There was of course other nonsense too, like putting up with bad service at restaurants and stores, and getting overcharged for anything from a bowl of wonton noodles to an expensive camera lens. When he asked for directions, sometimes people deliberately pointed him the wrong way. That explained his habit of carrying a city map book with him wherever he went. What really got under his skin, however, was the way Cantonese people addressed him using the collective term “You Mainlanders.” You Mainlanders come to Hong Kong and bid up our property prices. You Mainlanders leech off our schools and our hospitals. Some of these accusations might have an ounce of truth; but others, like the notion that all of them were lazy and expected handouts from their Hong Kong cousins, were pure fabrication. He, for one, got up at 5:30 every morning and was almost always the first to arrive in the office and the last to leave.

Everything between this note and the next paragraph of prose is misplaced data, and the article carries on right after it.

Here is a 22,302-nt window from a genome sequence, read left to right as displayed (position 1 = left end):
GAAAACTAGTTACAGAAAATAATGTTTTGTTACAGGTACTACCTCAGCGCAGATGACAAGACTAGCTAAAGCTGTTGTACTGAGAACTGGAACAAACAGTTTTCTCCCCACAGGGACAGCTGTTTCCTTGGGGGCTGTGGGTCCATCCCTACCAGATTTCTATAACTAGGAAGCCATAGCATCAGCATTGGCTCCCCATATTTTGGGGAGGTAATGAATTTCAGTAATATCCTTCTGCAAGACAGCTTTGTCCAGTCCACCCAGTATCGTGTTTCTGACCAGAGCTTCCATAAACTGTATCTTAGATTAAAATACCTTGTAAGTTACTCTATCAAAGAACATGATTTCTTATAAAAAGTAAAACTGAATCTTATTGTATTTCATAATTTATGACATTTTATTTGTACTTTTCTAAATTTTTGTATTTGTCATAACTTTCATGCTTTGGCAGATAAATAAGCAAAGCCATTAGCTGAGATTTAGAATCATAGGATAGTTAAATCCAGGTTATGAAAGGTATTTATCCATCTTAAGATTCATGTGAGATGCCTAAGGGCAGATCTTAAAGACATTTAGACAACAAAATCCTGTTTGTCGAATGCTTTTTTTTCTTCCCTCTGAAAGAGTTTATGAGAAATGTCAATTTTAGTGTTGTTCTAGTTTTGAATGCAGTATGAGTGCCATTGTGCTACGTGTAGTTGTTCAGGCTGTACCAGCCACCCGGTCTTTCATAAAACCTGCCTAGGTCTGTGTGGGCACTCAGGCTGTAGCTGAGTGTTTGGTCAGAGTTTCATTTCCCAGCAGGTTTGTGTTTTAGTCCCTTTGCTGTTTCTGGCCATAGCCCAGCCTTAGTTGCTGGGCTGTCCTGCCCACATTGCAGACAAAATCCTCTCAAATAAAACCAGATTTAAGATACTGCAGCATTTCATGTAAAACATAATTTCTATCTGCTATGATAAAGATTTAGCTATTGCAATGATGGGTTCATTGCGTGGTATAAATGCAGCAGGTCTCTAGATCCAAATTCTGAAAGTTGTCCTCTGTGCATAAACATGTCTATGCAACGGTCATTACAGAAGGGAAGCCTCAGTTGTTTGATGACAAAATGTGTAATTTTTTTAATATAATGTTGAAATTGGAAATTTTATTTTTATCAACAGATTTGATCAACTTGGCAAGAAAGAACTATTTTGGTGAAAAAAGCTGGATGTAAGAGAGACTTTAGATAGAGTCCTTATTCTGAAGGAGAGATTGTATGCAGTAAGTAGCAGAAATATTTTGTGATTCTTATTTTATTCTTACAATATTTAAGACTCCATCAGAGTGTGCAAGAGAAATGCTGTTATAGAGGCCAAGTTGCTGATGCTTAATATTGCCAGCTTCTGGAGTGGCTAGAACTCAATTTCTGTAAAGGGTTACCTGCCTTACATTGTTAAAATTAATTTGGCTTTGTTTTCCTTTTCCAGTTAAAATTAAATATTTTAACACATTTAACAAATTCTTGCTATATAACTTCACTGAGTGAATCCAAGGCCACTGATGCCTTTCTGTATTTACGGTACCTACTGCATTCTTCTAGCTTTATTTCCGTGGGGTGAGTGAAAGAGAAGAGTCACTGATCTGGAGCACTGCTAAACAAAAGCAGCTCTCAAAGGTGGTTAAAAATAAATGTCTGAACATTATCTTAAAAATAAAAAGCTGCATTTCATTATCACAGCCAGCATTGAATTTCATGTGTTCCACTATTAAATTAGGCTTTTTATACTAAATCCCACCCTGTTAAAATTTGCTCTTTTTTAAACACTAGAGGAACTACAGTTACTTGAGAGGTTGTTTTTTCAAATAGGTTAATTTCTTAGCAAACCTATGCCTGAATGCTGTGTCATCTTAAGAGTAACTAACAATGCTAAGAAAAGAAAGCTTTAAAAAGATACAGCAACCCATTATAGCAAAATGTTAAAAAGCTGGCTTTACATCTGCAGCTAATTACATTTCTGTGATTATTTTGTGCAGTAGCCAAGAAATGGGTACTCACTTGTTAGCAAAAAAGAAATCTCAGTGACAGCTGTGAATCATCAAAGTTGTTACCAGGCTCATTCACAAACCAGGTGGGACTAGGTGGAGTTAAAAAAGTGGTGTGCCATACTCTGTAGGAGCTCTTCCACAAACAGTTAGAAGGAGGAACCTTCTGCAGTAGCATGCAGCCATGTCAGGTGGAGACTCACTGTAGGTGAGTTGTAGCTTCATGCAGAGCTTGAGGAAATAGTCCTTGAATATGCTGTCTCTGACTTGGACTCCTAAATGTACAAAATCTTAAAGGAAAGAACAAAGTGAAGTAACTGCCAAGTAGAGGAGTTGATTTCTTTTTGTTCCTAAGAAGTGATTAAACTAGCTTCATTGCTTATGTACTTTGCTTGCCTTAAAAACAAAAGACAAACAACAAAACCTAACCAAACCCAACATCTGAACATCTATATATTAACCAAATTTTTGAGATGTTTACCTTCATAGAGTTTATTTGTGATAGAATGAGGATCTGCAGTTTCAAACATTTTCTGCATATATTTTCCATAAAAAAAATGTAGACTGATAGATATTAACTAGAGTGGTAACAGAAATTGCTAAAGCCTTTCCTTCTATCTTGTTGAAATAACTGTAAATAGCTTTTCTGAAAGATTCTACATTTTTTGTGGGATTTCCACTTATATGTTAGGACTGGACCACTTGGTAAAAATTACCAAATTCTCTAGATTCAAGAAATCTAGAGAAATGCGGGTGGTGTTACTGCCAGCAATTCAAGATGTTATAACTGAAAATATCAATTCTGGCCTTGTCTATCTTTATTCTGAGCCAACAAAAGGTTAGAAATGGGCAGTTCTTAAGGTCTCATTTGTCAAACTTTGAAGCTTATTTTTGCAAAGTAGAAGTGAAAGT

Chongjun was not used to being home so early in the afternoon on a work day. There was a tranquility to his apartment that he had never noticed before. Inside the 200-square foot shoebox of a place, there were books, magazines and printed materials strewn all over the floor. That’s just the way he liked it – all that paper gave his home a Bohemian charm and added a touch of Kafkaesque existentialism to his Hong Kong experience. In the living room, every inch of wall was covered with photographs he had taken over the years with his Canon Mark III, an investment he made shortly after he moved to the city. He had long been an avid photographer. A semiprofessional. He always thought that he needed something to fall back on in case his editorial career didn’t work out. Near his desk lamp and on top of his computer monitor was a picture of him standing in front of the Tsim Sha Tsui clock tower with the dramatic city skyline as his backdrop. The picture was taken five years ago when he visited Hong Kong for the first time during a summer break from Fudan. He remembered telling his friends back home that just by looking at the picture he could smell the salt in the breeze and hear the pulse of the city. Seeing the picture today saddened him. It broke his heart.